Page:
Family physicians to get better tools to help their patients manage COPD Family physicians will soon have better
tools to assist in the care of patients with COPD in their offices. The tools, which will relate to COPD diagnosis, treatment, patient education and referrals, are expected to be ready to trial in the new year. A small group of physicians led by Drs. Johan Boshoff, Perold Louw, Glen Burgoyne and Shannon Walker are developing a COPD EMR (Electronic Medical Record) template in Med
Access. The information in this template could be replicated in any office, whether paper-based or electronic. Respiratory therapists from the South Okanagan are also developing a single respiratory referral form (replacing several forms currently in circulation). In response to physician requests, they are also writing a short COPD handout for patients that can be printed from an EMR in a doctor’s office.
This South Okanagan Similkameen project is part of the Integrated Practice Support Initiative (IPSI), a partnership of the Physician Information Technology Office (PITO), Practice Support Program (PSP), and the Divisions of Family Practice initiative. If you wish to have access to these tools or would like more infomation, please contact Tracy St. Claire, the Shared Care Project Manager: email@example.com. 2
Carol Stathers joins the Shared Care team at the SOS Division of Family Practice as the project coordinator for maternity care. Carol is a familiar face in the Okanagan health care system working as a nurse educator for chronic disease self-management at Interior Health, and as Interior Liaison for Patients as Partners Patient Voices Network with ImpactBC.
Care providers invited to share information on maternity care A pregnant mother in the South Okanagan Similkameen can access prenatal care in so many different ways. She can be referred by a family doctor, by public health or self-refer to a maternity clinic, a specialist or to a midwife. How she finds care also depends on whether she lives in town or in a rural area. A new Shared Care maternity project aims to bring representatives from all these various areas of maternity care together to clarify roles and improve information flow. Carol Stathers, who is leading the project, hopes that by coming together at one table, stakeholders in maternity care can ask questions such as: What are we doing that’s working? How could it be easier to share information, and work with other care providers?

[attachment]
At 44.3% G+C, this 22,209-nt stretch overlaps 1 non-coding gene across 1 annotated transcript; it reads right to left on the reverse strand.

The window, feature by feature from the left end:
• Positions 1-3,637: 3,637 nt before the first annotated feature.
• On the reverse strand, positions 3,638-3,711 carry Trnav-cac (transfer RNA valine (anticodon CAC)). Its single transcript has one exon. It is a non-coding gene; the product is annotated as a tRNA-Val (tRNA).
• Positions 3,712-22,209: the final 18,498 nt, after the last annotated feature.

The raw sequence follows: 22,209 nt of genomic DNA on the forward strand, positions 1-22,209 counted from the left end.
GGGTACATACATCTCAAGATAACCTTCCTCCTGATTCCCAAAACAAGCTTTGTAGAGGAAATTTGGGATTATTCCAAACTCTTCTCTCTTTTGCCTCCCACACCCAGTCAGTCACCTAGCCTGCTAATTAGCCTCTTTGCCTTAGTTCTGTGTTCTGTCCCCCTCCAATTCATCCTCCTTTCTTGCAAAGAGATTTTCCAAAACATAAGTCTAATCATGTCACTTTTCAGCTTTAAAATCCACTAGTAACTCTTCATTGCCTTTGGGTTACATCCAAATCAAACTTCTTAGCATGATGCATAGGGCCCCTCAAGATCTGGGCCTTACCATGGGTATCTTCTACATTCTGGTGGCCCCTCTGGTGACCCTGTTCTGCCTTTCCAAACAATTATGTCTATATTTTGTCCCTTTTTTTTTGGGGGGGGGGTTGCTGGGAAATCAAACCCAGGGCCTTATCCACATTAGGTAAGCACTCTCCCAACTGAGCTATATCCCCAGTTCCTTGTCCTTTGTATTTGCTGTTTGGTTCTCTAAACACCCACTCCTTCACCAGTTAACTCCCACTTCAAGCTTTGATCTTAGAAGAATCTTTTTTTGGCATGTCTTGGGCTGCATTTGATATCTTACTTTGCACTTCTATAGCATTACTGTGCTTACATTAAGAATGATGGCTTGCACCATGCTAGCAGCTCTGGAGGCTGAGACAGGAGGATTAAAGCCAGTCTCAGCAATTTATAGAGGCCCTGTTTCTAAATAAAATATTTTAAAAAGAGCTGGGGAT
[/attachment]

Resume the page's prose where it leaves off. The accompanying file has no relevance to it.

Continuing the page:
“There’s such good work being done here that we’d like to get the various care providers together to listen, to collaborate, and to look for improvements that could benefit mothers to be,” says Stathers. Stakeholder engagement is underway with maternity clinic doctors, obstetricians, paediatricians, referring physicians, midwives, IH administration, public health, perinatal community social workers, aboriginal representatives, mental health and substance use workers, doulas, child birth educators and patients. WANT TO GET INVOLVED? If you have a special interest in materity care and want to become involved in the project, please contact Carol Stathers: firstname.lastname@example.org.
Princeton physicians team up with Penticton specialists Patients in the town of Princeton will soon have better access to specialist care
Expanded specialist outreach clinics
in Princeton will start in the new year and are intended to provide patientcentred care to this rural area. At the first clinic, on Jan.15th, Dr. Shannon Walker will offer respirology care. She hopes to be accompanied by a respiratory therapist who can provide spirometry and self-management education to patients. A second clinic on general nephrology as well as general internal medicine (GIM) cases is planned for Feb. 19th with Dr. Brian Forzley. The GIM cases could include whatever is needed, but areas of interest include most aspects of endocrinology (diabetes, thyroid, adrenal, electrolyte, calcium disorders), hematology and cardiology.
Both Walker and Forzley have offered to host a lunchtime Continuing Medical Education component on clinic days. The Princeton Access project is funded by the Shared Care committee and is intended, in part, to improve support for Princeton family doctors: Ella Monro, Devinder Sandu, Evaristus Idanwekhai and Colleen Black. Three of these doctors are new to the community. The project also aims to develop a comprehensive list of Penticton specialists and their sub-specialties for use by all family physicians in the South Okanagan. Outreach clinics in Princeton will continue with paediatrics, psychiatry, cardiology and mental health and substance use.